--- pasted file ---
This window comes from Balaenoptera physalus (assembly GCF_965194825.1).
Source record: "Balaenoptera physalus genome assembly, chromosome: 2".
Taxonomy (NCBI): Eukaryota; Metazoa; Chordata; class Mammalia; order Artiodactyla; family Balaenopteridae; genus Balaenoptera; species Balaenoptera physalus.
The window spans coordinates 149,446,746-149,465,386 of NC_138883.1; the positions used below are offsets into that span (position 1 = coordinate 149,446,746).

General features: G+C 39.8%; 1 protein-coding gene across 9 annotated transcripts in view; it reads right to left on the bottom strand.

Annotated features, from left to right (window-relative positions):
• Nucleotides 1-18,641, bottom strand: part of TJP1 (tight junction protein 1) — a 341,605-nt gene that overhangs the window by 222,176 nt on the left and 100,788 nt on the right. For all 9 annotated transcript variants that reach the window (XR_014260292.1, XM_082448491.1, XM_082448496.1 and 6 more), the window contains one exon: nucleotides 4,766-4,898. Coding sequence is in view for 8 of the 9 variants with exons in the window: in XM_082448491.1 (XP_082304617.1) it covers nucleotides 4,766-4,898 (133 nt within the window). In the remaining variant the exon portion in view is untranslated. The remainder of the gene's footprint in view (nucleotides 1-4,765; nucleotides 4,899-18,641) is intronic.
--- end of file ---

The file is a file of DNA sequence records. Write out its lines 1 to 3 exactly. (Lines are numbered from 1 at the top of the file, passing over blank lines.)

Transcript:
This window comes from Balaenoptera physalus (assembly GCF_965194825.1).
Source record: "Balaenoptera physalus genome assembly, chromosome: 2".
Taxonomy (NCBI): Eukaryota; Metazoa; Chordata; class Mammalia; order Artiodactyla; family Balaenopteridae; genus Balaenoptera; species Balaenoptera physalus.